(b. 1475, Caprese, d. 1564, Roma)
The Doni Tondo (framed)c. 1506
Tempera on panel, diameter 120 cm
Galleria degli Uffizi, Florence
Michelangelo painted this Holy Family for a Florentine merchant, Agnolo Doni, whose prestigious marriage to Maddalena Strozzi in 1504 took place in a period that was crucial for early 16th-century Florentine art. The presence in the city of Leonardo, Michelangelo and Raphael together, boosted the already lively Florentine art scene, which in the first decade of the century experienced a period of great cultural fervour. Agnolo was thus able to celebrate his marriage and the birth of his first child with some of the highest expressions of this exceptional artistic period: a portrait of husband and wife painted by Raphael and the 'tondo' by Michelangelo, which is the only finished panel painting by the artist to survive. Michelangelo had not long studied the potential of the circular shape, which was greatly appreciated in the early Renaissance for religious decorations for the home, in the marble of the Pitti Tondo (Museo Nazionale del Bargello, Florence) and the Taddei Tondo (Royal Academy of Art, London): in both cases, the Virgin, Child and Infant St John powerfully occupy the whole surface of the relief. The Doni Tondo is also conceived as if it were a sculpture, in which the pyramidal composition of the group takes up almost the entire height and width of the panel. It has been noted that the compactness of the group is like the structure of a dome, albeit one that is animated on the inside by the twisting bodies and the concatenation of gestures as the Christ Child is gently passed from the hands of St Joseph to those of Mary.
This composition, which is so articulated and expressive, comes from Michelangelo's own knowledge and study of the great marble sculptures from the Hellenistic Period (3rd-1st century BC), with their outstanding coiled movements and high degree of expression, which were emerging from excavations of Roman villas. Some of these important finds, such as the Apollo of the Belvedere and the Laocoön excavated in January 1506, are promptly referred to in the painting, among the naked figures leaning against a balustrade (to the left and right of St Joseph). The presence of Laocoön made it possible to date the tondo to a period coinciding with the birth of Maria Doni (September 1507). The young nudes, whose identification is complex, seem to represent pagan humanity, separated from the Holy Family by a short wall that represents original sin, past which there is also an Infant St John, which would seem to refer to the interpretation of the painting as being for a christening.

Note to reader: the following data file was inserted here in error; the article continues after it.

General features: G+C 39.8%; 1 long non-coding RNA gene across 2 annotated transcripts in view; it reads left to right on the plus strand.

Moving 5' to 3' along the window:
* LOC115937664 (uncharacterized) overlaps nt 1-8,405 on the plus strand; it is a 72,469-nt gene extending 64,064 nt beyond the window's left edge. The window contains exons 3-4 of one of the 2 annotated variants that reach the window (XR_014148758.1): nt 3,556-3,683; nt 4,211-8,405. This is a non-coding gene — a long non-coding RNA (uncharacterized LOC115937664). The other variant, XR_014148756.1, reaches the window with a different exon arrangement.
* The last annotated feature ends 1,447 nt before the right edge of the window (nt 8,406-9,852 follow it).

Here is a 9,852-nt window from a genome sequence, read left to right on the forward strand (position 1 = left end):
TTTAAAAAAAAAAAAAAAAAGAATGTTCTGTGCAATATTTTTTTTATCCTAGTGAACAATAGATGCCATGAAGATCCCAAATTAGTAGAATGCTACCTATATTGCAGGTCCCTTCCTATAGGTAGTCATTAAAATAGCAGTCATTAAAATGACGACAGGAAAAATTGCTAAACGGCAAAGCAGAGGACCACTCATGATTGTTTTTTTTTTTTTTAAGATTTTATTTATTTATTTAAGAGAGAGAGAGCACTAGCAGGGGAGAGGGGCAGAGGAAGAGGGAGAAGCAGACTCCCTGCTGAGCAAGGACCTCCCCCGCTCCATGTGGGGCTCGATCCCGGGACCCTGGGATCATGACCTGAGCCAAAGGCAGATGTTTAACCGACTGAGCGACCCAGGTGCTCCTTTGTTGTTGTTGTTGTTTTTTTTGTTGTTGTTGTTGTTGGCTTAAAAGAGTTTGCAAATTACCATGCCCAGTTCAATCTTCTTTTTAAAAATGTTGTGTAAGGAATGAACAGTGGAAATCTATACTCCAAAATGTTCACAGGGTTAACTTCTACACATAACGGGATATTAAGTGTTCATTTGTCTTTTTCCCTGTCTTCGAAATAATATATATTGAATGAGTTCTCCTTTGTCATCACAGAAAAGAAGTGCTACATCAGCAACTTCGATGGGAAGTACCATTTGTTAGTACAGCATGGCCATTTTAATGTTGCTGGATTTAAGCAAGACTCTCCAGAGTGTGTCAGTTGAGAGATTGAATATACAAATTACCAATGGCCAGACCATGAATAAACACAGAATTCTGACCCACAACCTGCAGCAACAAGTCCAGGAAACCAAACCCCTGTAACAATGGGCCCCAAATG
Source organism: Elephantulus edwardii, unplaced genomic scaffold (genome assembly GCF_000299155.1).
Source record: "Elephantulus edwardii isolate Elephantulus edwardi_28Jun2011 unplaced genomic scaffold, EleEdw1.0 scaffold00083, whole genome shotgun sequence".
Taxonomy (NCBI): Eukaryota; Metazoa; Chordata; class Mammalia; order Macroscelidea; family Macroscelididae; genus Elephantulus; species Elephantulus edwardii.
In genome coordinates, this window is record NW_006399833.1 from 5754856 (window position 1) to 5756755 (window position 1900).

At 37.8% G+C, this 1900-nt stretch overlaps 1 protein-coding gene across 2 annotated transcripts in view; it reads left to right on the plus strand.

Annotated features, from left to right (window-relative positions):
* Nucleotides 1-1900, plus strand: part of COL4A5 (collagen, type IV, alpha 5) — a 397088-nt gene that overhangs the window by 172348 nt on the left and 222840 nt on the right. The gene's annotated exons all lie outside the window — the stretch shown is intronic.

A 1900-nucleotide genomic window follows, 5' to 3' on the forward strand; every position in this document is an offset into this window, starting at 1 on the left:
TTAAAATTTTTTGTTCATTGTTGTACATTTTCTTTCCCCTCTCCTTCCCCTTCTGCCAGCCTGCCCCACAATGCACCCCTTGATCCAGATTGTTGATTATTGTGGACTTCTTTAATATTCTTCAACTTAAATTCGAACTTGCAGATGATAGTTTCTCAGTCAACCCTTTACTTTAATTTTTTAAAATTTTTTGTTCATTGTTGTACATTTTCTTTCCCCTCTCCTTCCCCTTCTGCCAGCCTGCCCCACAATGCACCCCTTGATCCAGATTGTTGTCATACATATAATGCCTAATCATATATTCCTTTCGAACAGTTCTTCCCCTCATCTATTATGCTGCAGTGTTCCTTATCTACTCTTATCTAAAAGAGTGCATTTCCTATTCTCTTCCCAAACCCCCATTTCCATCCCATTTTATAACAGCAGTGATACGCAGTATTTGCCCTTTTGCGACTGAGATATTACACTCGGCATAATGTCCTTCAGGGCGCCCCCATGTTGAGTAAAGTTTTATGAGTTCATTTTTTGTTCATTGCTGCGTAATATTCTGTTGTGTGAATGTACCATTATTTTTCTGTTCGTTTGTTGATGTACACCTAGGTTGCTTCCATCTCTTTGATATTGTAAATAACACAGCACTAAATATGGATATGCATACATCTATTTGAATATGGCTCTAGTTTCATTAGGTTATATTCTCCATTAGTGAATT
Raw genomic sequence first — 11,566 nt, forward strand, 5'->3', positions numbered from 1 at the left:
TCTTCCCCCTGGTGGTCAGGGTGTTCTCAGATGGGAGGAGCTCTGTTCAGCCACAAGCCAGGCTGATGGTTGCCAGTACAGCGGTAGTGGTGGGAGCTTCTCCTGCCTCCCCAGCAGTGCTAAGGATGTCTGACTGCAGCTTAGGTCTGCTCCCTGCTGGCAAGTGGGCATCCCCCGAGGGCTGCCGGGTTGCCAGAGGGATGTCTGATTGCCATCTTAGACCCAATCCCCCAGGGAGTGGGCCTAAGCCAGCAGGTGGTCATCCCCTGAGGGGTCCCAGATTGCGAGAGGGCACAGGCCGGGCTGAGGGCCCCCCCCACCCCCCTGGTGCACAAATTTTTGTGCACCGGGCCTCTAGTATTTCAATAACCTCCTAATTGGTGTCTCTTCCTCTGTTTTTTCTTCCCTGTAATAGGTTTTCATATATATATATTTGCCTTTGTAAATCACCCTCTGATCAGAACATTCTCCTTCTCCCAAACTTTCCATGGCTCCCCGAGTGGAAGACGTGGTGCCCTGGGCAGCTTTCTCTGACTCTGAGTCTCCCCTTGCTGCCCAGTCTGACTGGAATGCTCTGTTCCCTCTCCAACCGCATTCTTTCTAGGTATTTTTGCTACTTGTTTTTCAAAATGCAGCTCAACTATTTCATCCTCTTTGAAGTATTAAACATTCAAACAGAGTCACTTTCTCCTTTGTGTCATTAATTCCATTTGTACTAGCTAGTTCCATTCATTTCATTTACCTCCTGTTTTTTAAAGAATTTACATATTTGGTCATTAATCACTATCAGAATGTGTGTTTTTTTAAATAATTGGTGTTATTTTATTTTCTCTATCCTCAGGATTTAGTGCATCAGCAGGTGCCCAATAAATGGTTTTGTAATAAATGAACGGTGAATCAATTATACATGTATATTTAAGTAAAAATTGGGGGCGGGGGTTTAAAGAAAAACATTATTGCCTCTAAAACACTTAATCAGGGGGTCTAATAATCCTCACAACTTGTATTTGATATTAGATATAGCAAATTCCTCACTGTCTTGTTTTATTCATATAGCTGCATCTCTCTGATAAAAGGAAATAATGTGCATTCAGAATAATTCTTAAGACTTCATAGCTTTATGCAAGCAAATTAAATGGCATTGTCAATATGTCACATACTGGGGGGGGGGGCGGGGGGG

The spectacular gilt wood frame, attributed to the Tasso family of woodcarvers, displays the Doni family arms with lions on them intermingled with Strozzi crescents. As well as grotesques, the frame contains the heads of two prophets and two sibyls surmounted by one of Christ. The outstanding quality of these busts - evoking similar figures of Lorenzo Ghiberti's Gates of Paradise - has lead some scholars to believe that Michelangelo may have had a hand in designing the frame.